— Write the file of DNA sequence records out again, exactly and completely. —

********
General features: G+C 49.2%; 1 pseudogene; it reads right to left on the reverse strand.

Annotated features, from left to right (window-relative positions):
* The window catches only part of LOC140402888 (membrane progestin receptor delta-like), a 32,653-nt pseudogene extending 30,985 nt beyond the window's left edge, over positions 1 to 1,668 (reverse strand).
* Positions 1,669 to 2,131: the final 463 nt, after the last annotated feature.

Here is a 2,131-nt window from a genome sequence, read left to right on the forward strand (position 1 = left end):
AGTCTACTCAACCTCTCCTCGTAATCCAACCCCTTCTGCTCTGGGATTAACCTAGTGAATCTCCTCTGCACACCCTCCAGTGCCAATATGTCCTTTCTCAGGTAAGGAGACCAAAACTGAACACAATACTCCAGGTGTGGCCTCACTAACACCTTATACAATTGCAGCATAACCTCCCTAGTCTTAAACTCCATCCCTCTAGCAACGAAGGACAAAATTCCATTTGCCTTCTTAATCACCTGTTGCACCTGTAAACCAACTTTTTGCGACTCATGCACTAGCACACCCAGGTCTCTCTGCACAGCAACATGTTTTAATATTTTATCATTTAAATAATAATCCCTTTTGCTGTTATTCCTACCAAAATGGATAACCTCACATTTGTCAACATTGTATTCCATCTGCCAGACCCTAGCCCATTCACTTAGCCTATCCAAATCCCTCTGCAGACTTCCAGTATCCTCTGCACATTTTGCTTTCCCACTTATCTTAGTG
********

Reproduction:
General features: G+C 49.2%; 1 pseudogene; it reads right to left on the reverse strand.

Annotated features, from left to right (window-relative positions):
* The window catches only part of LOC140402888 (membrane progestin receptor delta-like), a 32,653-nt pseudogene extending 30,985 nt beyond the window's left edge, over positions 1 to 1,668 (reverse strand).
* Positions 1,669 to 2,131: the final 463 nt, after the last annotated feature.

Here is a 2,131-nt window from a genome sequence, read left to right on the forward strand (position 1 = left end):
AGTCTACTCAACCTCTCCTCGTAATCCAACCCCTTCTGCTCTGGGATTAACCTAGTGAATCTCCTCTGCACACCCTCCAGTGCCAATATGTCCTTTCTCAGGTAAGGAGACCAAAACTGAACACAATACTCCAGGTGTGGCCTCACTAACACCTTATACAATTGCAGCATAACCTCCCTAGTCTTAAACTCCATCCCTCTAGCAACGAAGGACAAAATTCCATTTGCCTTCTTAATCACCTGTTGCACCTGTAAACCAACTTTTTGCGACTCATGCACTAGCACACCCAGGTCTCTCTGCACAGCAACATGTTTTAATATTTTATCATTTAAATAATAATCCCTTTTGCTGTTATTCCTACCAAAATGGATAACCTCACATTTGTCAACATTGTATTCCATCTGCCAGACCCTAGCCCATTCACTTAGCCTATCCAAATCCCTCTGCAGACTTCCAGTATCCTCTGCACATTTTGCTTTCCCACTTATCTTAGTG